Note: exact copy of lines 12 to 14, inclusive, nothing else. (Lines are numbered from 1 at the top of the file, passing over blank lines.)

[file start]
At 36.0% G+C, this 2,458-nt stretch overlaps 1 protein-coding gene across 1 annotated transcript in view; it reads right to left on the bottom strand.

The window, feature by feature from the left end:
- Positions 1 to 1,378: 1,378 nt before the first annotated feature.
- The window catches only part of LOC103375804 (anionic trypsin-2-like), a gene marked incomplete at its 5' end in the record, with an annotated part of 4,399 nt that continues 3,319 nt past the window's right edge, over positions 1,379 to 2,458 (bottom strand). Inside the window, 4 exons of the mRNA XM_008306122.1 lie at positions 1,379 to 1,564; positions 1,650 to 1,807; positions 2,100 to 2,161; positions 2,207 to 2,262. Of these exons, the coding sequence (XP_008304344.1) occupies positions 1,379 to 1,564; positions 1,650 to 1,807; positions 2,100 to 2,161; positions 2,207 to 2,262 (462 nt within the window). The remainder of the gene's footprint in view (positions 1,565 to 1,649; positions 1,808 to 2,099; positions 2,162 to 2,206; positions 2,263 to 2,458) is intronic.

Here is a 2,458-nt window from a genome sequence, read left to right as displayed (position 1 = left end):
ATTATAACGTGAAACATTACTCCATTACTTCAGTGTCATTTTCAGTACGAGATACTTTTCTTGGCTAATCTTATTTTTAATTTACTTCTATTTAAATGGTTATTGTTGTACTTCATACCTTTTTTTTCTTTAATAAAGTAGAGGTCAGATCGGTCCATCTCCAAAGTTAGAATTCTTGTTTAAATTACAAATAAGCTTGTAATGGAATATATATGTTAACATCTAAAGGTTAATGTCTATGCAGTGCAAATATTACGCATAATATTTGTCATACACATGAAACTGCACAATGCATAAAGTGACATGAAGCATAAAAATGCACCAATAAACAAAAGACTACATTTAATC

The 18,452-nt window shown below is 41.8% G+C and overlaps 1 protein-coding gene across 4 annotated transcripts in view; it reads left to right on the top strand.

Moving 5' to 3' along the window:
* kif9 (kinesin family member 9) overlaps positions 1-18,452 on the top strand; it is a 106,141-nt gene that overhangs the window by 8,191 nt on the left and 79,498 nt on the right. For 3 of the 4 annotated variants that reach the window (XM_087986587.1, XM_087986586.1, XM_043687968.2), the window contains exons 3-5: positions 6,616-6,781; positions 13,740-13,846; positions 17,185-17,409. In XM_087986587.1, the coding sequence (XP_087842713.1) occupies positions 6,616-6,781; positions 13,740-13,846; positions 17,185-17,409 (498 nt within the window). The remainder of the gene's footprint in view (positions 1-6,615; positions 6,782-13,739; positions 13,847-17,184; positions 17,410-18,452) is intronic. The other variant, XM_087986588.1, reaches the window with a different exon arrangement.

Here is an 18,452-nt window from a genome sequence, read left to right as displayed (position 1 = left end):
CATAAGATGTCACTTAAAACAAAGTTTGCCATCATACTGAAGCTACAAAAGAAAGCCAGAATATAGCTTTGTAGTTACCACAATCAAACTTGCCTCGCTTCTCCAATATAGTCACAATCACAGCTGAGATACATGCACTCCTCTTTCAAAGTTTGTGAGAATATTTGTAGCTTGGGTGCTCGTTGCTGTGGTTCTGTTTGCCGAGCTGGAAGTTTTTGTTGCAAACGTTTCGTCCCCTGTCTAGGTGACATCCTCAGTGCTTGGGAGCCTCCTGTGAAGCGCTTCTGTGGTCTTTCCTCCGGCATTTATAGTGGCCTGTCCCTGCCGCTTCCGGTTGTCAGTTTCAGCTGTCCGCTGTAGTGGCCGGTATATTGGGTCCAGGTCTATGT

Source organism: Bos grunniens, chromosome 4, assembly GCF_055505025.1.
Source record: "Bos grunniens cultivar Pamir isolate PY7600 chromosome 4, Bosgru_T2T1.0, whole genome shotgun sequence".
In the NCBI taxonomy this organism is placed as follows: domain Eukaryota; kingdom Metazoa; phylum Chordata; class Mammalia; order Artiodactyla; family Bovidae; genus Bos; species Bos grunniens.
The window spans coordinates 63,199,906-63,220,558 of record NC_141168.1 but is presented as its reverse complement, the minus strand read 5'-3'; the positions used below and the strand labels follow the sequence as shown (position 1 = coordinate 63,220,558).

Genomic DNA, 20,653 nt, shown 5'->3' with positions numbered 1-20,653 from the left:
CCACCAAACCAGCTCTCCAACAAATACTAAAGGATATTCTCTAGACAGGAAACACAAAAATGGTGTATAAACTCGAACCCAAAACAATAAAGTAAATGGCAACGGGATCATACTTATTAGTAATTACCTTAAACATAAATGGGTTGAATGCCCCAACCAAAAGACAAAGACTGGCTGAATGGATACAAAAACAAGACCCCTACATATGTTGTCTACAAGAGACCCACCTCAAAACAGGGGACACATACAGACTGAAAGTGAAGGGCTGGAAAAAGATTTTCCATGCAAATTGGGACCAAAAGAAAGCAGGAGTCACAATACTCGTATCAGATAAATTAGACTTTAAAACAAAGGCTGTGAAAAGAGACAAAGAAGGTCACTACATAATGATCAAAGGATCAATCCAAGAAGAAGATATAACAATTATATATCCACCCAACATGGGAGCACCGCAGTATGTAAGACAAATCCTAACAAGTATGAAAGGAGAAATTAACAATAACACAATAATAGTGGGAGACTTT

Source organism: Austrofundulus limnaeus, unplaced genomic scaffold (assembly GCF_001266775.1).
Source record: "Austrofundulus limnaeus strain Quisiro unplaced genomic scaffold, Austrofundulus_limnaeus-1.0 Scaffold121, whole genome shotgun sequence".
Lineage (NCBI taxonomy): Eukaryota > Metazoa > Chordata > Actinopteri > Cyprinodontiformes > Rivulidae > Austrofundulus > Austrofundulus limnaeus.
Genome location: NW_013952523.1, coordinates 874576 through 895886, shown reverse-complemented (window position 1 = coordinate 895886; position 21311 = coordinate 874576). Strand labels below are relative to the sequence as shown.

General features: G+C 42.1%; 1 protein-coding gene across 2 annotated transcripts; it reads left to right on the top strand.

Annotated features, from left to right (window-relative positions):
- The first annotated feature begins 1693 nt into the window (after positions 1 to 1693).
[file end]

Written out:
Source organism: Bos grunniens, chromosome 4, assembly GCF_055505025.1.
Source record: "Bos grunniens cultivar Pamir isolate PY7600 chromosome 4, Bosgru_T2T1.0, whole genome shotgun sequence".
In the NCBI taxonomy this organism is placed as follows: domain Eukaryota; kingdom Metazoa; phylum Chordata; class Mammalia; order Artiodactyla; family Bovidae; genus Bos; species Bos grunniens.